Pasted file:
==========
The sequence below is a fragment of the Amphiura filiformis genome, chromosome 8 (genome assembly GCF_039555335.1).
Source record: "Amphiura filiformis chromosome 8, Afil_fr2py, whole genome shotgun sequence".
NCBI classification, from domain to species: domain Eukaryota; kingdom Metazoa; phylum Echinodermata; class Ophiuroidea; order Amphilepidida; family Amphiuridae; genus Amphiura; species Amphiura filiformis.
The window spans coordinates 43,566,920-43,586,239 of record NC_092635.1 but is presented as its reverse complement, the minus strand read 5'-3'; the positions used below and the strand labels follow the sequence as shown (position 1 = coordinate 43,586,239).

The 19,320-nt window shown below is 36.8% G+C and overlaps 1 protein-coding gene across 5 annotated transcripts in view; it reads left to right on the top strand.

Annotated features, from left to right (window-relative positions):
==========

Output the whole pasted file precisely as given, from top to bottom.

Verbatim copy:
The sequence below is a fragment of the Amphiura filiformis genome, chromosome 8 (genome assembly GCF_039555335.1).
Source record: "Amphiura filiformis chromosome 8, Afil_fr2py, whole genome shotgun sequence".
NCBI classification, from domain to species: domain Eukaryota; kingdom Metazoa; phylum Echinodermata; class Ophiuroidea; order Amphilepidida; family Amphiuridae; genus Amphiura; species Amphiura filiformis.
The window spans coordinates 43,566,920-43,586,239 of record NC_092635.1 but is presented as its reverse complement, the minus strand read 5'-3'; the positions used below and the strand labels follow the sequence as shown (position 1 = coordinate 43,586,239).

The 19,320-nt window shown below is 36.8% G+C and overlaps 1 protein-coding gene across 5 annotated transcripts in view; it reads left to right on the top strand.

Annotated features, from left to right (window-relative positions):